If there was one landscape design element that could make your garden safer, more secure and aesthetically pleasing, would you buy it? More people are doing just that these days.

With the advent of high-quality, low-voltage systems, landscape lighting is becoming popular. There are many low-voltage lights from which to choose. The systems have come a long way since the 1950s, when they were made up of automobile lamps powered by car batteries.

Accent lights are low wattage--from 10 watts to 40 watts. So unless you're lighting the canopy of a tall tree, a little goes a long way. Transformers usually will handle hundreds of watts, so if one is strategically placed on the property it might be possible to run front and rear lights from one unit.

I prefer low-voltage systems that are safe to install and can be buried under mulch without needing to run the wire through a conduit or hire an electrician. In fact, if the pooch digs up the wiring, or even chews it, it won't harm your pet. It won't even "blow a fuse," except perhaps in the vernacular.

Fixtures that hold the light source come in every size and shape, as do the lamps. They can be spotlights or floodlights in many beam widths, and lamps come in halogens or incandescence. I have in my office probably five pounds of catalogues offering hundreds of choices in everything from small round plastic deck lights to the fanciest of carriage and path lamps.

Good low-voltage lighting doesn't imply low cost: It can cost about $200 for a high-quality ornate fixture, and the overall job can range from $4,000 to $5,000. It depends entirely on the number of lights and the difficulty of running wires and mounting fixtures. But today's generation of lighting is built to last. You just have to use some common sense during installation.

My basic rule, aesthetically, is to set lights so you will see the effect and not the bulb. Any size lamp is unpleasant to stare at, so the bulb should be shaded from view.

While landscape illumination can enhance safety, it should not be confused with security lighting, which sprays the property with brightness. If you use lights for security, put them on a separate switch, so they don't wash out the ones you're using for aesthetics.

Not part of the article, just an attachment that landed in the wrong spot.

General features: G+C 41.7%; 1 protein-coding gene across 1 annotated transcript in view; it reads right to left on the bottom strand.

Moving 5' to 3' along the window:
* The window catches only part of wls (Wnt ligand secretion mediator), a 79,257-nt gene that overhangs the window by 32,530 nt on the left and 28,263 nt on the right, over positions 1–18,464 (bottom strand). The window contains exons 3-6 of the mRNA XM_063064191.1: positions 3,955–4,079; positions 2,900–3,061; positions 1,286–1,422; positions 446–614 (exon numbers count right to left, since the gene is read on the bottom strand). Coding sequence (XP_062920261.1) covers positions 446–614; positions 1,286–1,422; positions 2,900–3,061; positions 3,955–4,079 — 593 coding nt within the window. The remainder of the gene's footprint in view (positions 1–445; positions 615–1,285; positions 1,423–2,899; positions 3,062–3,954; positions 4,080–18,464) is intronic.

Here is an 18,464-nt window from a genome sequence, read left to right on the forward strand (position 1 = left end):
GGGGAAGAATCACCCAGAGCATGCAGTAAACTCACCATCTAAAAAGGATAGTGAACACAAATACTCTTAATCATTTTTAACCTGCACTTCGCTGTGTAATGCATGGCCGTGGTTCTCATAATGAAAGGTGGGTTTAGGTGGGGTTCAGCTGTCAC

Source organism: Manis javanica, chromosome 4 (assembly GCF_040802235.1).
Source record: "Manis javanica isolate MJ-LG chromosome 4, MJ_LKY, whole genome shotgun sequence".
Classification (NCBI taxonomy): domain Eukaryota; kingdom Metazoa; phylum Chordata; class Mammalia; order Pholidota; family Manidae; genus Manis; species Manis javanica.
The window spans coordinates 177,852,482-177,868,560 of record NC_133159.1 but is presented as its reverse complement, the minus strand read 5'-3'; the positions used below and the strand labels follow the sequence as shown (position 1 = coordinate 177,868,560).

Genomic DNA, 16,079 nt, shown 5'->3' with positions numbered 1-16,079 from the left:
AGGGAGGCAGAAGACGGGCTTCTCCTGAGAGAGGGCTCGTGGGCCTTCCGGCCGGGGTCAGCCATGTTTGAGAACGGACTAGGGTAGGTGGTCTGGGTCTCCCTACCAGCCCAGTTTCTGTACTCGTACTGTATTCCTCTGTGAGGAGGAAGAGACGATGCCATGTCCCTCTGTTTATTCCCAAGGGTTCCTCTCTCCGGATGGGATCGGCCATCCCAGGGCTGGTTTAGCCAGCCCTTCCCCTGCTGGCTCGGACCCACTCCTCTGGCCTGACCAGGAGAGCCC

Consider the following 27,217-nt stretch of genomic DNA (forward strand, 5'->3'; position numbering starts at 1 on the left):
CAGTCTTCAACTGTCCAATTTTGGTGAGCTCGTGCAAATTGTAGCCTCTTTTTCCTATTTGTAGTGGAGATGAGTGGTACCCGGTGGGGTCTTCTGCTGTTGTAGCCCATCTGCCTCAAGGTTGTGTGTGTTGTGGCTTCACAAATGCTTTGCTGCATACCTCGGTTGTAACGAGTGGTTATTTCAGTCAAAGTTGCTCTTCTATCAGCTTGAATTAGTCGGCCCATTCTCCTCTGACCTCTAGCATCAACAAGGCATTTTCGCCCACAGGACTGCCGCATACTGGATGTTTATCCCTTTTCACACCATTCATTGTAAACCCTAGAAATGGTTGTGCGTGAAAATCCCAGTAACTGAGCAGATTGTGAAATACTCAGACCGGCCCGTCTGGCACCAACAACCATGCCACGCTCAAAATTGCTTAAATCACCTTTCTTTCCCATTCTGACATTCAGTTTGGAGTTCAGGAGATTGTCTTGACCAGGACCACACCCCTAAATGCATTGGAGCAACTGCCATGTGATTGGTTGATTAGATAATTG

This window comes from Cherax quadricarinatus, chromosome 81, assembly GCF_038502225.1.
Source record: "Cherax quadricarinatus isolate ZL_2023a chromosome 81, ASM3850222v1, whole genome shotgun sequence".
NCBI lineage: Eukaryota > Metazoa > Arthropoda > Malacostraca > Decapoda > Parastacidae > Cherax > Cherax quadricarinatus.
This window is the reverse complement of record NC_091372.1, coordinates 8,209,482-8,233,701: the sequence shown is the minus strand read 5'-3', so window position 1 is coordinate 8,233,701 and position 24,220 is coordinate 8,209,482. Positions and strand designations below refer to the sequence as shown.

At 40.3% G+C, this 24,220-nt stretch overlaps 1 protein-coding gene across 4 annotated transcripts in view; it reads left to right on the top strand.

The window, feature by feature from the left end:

Security lights can be turned off except when needed. Equip bright lighting with motion sensors for an immediate response to an intruder. Photo cells or timers on low-voltage systems that light your plants will achieve the same effect of giving the appearance that the house is occupied at all times.

To determine the best lighting effects, I ask clients to go into the yard at night. You can be master of your lighting design and create a tapestry across the property, balancing light and dark areas. Light a walkway and a tree, for example, but let a shed disappear in the darkness. Look at the design from every angle to make sure that you like the motif you have created; move the fixtures around until you do.

A pitfall of path-lighting is overdoing it. The light only needs to illuminate the walk. Use restraint. You don't want your garden to look like an airport runway. You can alternate the lights or place them all on one side. Plan it out and decide which way looks more balanced and requires less maintenance.

Keep fixtures off the lawn. They could be hit and cut during routine grounds management. Instead, put them into your beds to blend with the plantings and be as unobtrusive as possible.

The easiest way to light a deck, patio and steps is with an even, soft glow from above avoiding hot spotlights or glare. You may also consider recessing lights into stairs or walls to hide the fixtures. Or mount fixtures under handrails of a deck to tuck lights out of view.

The time to ensure that you have low glare is while you're playing around with various illumination techniques. There are fixtures made with grates or shades that keep the beam aimed in the right place where it's aesthetically pleasing to you and not an annoyance to neighbors. Some jurisdictions are developing codes to enforce this concept.

While the sky's the limit for choices of lighting techniques, here are several of my favorites.

* Up-light the trunks and canopies of trees with in-ground well-lights or bullet-type fixtures to give a dramatic, theatrical effect.

* Down-light trees by attaching fixtures in their canopies at strategic locations and drenching the area with soft light. It will serve to illuminate, cast shadows through branches for movement and mimic the moon. It can effectively illuminate paths, driveways, stairs and slopes.

* Front-light to show flowers, foliage and bark of a plant. A crapemyrtle, for example, will look handsome front-lighted because of its colorful exfoliating bark in winter, and flowers and deep green foliage in summer.

* Side-lighting can cast the silhouette of a small plant to fill an entire wall or cast the shadow of a tree across an expanse of lawn. This can have eerie effects. Grazing will bring out rich textural quality or contours of a stone wall, brick facade, tree bark or other surface.

* For the grazing effect, position a fixture just a few inches from the surface to be illuminated and shine it up against the object.

Resources for landscape lighting are as close as your fingertips. On the Internet, go to the American Lighting Association Web site at www.americanlightingassoc.com and click on "Links to Related Sites." Click on "Landscape Lighting" to get a brochure on the subject. You can also go to the Yellow Pages and look under the heading "Lighting Consultants."

Since low-voltage landscape lighting can be installed any time, do it now. Whether you install it yourself, or hire a professional, it will be in time to turn a blanket of snow into a winter wonderland by night.

Lerner is president of Environmental Design in Capitol View Park, Md. His e-mail address is jml@gardenlerner.com